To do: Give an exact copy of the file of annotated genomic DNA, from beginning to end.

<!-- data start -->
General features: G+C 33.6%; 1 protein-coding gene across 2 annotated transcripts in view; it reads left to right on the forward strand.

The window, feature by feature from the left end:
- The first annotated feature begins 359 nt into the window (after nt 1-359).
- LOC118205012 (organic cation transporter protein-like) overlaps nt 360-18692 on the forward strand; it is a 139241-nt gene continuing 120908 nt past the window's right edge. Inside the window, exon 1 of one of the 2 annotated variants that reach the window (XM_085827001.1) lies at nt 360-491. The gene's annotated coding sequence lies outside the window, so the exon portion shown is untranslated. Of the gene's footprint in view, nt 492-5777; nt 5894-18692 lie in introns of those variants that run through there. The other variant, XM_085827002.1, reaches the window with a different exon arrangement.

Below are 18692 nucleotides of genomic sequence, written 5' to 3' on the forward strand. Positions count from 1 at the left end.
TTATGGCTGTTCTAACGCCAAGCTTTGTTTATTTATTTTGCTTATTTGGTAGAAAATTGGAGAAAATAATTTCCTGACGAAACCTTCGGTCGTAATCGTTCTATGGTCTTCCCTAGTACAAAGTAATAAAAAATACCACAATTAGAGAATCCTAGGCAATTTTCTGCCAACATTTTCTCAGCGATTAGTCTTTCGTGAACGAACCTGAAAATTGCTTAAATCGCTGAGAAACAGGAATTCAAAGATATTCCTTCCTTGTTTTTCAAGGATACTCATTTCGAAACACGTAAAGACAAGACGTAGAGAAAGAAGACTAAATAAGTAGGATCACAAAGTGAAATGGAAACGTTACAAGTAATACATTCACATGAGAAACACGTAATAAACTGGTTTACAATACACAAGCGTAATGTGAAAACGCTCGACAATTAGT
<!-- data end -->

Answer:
General features: G+C 33.6%; 1 protein-coding gene across 2 annotated transcripts in view; it reads left to right on the forward strand.

The window, feature by feature from the left end:
- The first annotated feature begins 359 nt into the window (after nt 1-359).
- LOC118205012 (organic cation transporter protein-like) overlaps nt 360-18692 on the forward strand; it is a 139241-nt gene continuing 120908 nt past the window's right edge. Inside the window, exon 1 of one of the 2 annotated variants that reach the window (XM_085827001.1) lies at nt 360-491. The gene's annotated coding sequence lies outside the window, so the exon portion shown is untranslated. Of the gene's footprint in view, nt 492-5777; nt 5894-18692 lie in introns of those variants that run through there. The other variant, XM_085827002.1, reaches the window with a different exon arrangement.

Below are 18692 nucleotides of genomic sequence, written 5' to 3' on the forward strand. Positions count from 1 at the left end.
TTATGGCTGTTCTAACGCCAAGCTTTGTTTATTTATTTTGCTTATTTGGTAGAAAATTGGAGAAAATAATTTCCTGACGAAACCTTCGGTCGTAATCGTTCTATGGTCTTCCCTAGTACAAAGTAATAAAAAATACCACAATTAGAGAATCCTAGGCAATTTTCTGCCAACATTTTCTCAGCGATTAGTCTTTCGTGAACGAACCTGAAAATTGCTTAAATCGCTGAGAAACAGGAATTCAAAGATATTCCTTCCTTGTTTTTCAAGGATACTCATTTCGAAACACGTAAAGACAAGACGTAGAGAAAGAAGACTAAATAAGTAGGATCACAAAGTGAAATGGAAACGTTACAAGTAATACATTCACATGAGAAACACGTAATAAACTGGTTTACAATACACAAGCGTAATGTGAAAACGCTCGACAATTAGT